GalerieAusstellungen„It’s all my fault“

„It’s all my fault“

Airplane, Bronzeguß 2017 / © R.März
Helicopter, Bronzeguß 2009 / © R.März
Ricard Larsson Exhibition 2018 / © R.März
Escalator, Bronzeguß 2012 / © R.März
Island, Bronzeguß 2011 / © R.März

„It’s all my fault”

The black human comedy of Ricard Larsson

Everything is black. The work by Swedish artist Ricard Larsson comes across as a trial without charge and without sentence – but not without humour. It is the suffering and destruction, which humanity is capable of causing on an unprecedented scale, thanks to its technology, that is on trial here. The grotesqueness and obscenity of these machineries are also reflected suggestively in Larsson’s whirring, unsettling world of shapes.

“Look what they are doing!” says Larsson, with a mixture of amusement and dismay and with regard to the crowds of human figures that populate his sculptures. And they are doing a great deal: they are jumping out of burning houses, crawling like ants across overcrowded trains and escalators, tormenting and destroying each other, they are desperate. The piece titled Island stands out in particular in this respect, an explosion cloud or mushroom cloud which, like all of Larsson’s pieces, carries multi-layered references to the catastrophes of our time: the Gaza war, Fukushima and the French nuclear tests in the Pacific Ocean. As if in contrast to this, however, a different image seems to be pushing its way through the intertwined, seeping and organic shapes, namely that of a tropical rainforest tree. Who is this man, who indulges in this extraordinary fusion of nature and technology, of life and death?

Ricard Larsson was born in 1953 in Stockholm and studied painting and sculpture at the academy of arts. He lived and worked in his workshop near Florence for many years, before he and his wife moved to Berlin, where he moved into his Uferhallen art studio. There he has been dedicated to the development of his art for 20 years now and has created his own domain in doing so. Larsson gushes that it is perfect, referring to his working space, and points out the light which is coming in through the ceiling windows of the hall-like studio room and falling on the teeming crowd made of black wax. Dark green plants and a couple of cats add a bit of friendly liveliness and, strangely enough, blend in perfectly with the catastrophic events.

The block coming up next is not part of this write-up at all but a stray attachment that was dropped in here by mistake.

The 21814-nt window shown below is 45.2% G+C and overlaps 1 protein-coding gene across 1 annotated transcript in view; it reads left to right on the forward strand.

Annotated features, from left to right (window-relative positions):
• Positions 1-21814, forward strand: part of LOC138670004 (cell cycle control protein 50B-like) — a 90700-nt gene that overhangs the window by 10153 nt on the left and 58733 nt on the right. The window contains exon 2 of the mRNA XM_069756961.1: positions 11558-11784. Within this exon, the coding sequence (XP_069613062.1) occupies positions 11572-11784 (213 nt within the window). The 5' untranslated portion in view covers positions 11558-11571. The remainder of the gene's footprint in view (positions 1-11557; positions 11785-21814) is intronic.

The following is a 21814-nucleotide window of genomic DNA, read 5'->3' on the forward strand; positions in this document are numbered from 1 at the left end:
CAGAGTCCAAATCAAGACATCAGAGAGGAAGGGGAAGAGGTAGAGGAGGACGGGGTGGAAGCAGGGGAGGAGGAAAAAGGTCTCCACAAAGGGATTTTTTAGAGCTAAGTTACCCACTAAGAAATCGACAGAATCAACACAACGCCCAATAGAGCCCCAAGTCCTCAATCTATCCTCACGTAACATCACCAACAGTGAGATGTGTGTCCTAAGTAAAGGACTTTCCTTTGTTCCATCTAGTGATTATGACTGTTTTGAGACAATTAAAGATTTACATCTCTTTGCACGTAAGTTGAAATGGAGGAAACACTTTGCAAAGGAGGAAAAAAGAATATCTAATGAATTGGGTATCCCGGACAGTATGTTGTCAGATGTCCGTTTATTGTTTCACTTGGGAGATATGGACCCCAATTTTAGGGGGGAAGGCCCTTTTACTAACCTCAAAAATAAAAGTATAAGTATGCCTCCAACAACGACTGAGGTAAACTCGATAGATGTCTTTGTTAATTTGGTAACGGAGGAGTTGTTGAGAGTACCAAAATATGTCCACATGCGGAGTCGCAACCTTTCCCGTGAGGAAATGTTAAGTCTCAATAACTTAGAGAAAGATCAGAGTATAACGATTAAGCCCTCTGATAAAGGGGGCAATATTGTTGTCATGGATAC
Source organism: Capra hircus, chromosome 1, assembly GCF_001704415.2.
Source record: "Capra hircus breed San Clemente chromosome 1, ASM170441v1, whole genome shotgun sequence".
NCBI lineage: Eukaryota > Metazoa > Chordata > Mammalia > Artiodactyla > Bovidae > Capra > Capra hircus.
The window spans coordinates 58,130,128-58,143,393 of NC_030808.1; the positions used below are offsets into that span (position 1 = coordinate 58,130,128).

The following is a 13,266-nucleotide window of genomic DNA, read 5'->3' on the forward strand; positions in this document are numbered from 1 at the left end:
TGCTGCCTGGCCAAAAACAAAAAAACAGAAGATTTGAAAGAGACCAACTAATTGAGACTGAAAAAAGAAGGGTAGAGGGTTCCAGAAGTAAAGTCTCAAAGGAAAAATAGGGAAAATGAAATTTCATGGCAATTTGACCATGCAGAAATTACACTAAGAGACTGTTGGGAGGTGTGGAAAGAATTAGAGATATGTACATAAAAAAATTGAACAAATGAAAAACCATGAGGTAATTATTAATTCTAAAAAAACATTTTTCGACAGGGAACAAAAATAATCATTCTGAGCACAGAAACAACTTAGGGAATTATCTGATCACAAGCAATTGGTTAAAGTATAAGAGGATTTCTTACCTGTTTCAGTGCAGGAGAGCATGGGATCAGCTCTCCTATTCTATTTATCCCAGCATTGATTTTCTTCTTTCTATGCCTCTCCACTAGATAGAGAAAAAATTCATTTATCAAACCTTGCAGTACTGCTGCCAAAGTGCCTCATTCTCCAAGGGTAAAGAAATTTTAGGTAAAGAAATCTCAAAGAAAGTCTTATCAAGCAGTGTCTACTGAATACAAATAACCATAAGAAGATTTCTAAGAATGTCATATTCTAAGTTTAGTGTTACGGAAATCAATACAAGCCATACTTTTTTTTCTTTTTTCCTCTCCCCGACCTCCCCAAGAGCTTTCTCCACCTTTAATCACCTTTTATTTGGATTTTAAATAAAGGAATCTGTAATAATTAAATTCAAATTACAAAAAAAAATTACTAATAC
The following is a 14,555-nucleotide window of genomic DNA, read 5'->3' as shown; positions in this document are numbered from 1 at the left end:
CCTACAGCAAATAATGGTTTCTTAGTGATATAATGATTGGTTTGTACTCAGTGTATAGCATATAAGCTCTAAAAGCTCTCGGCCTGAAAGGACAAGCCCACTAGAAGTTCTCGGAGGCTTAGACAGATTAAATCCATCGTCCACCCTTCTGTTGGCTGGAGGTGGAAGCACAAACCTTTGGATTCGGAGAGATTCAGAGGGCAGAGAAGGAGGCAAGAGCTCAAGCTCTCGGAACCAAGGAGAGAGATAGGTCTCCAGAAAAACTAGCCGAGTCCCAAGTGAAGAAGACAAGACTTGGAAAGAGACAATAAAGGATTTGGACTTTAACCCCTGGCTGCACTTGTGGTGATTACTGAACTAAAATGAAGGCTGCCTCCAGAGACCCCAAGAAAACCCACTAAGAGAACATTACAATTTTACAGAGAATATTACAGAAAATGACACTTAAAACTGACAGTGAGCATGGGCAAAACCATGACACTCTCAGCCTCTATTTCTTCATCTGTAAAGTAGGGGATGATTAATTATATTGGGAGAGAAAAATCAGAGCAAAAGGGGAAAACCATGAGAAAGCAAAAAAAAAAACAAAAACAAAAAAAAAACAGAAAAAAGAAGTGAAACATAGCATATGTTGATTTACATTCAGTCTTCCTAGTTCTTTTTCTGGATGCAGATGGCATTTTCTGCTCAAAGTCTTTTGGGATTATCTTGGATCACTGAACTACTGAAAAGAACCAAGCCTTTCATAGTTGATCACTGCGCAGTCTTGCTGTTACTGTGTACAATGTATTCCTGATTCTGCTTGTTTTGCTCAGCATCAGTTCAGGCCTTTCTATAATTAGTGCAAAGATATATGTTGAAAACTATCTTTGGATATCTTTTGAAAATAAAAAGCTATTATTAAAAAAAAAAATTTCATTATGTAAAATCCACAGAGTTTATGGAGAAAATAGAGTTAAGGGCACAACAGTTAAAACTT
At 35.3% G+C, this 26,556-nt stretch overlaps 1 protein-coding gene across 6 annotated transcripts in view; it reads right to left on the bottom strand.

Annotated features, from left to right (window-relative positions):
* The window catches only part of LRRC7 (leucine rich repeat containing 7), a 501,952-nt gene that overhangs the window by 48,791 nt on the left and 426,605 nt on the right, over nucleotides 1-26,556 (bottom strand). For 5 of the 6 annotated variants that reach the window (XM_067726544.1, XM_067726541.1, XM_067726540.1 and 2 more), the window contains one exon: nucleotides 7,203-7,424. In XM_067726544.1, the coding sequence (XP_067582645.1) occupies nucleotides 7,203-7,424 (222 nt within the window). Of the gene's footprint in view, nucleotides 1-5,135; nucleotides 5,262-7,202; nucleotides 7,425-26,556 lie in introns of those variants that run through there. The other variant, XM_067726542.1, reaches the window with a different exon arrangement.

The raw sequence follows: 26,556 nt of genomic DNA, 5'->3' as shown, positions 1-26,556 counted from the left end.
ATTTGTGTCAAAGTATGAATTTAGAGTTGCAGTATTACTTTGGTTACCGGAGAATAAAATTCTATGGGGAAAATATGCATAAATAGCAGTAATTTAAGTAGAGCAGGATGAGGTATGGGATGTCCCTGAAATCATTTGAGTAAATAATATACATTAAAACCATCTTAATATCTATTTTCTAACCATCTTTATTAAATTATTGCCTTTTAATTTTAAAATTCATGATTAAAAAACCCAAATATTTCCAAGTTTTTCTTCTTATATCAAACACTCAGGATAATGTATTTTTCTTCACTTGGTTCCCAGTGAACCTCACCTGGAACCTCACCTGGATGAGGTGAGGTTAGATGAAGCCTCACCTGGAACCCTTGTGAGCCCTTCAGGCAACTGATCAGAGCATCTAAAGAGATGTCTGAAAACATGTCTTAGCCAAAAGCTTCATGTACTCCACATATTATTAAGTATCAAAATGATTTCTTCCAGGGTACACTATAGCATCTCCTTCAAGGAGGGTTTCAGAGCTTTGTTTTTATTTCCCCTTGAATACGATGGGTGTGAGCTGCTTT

The rhythm of Larsson’s work in this exceptional place is set by his materials, most notably wax. He has about five minutes’ time to give the material its shape before it solidifies. If you look closer, you can see the fingerprint that Larsson quite literally leaves in his sculptures. The traces of pressing and kneading make the creative intuition that guides Larsson’s work transparent to the observer.

In contrast, the time it takes to complete one of his pieces obeys different laws. Sometimes it takes merely hours, sometimes years, before the final form is found. The last step takes place at the Noack fine art foundry, where the sculptures are transformed into bronze with the help of foundry sand.

If you ask Ricard Larsson about the motivation that has driven him to sculptural works, his answers turn out to be much less alarmist than one would expect in view of his catastrophic themes. “It helps to be in this,” he says, and by “this” he means nothing less than this, our world, and the human existence within. Some sort of consolation, then? Certainly not just that, as he definitely makes a point of being obnoxious and shares his deep malaise with regard to the state of the world with the observer, although he does this without pointing fingers or behaving like a moral authority.

Perhaps this attitude also explains the organic creatureliness that Larsson bestows on his technical motifs. From here it’s easy to jump to the pessimistic conclusion that the dark side of our civilisation might be part of nature, or at least part of our nature. In any case, the multidimensional nature of the associations found in Larsson‘s works leaves a lot of room for speculation – as does the influence of other artists on his works, for that matter. If you ask him about it, however, he just smiles and waves the idea aside, saying “No, no. It’s all my fault.”

Künstlerseite: Ricard Larsson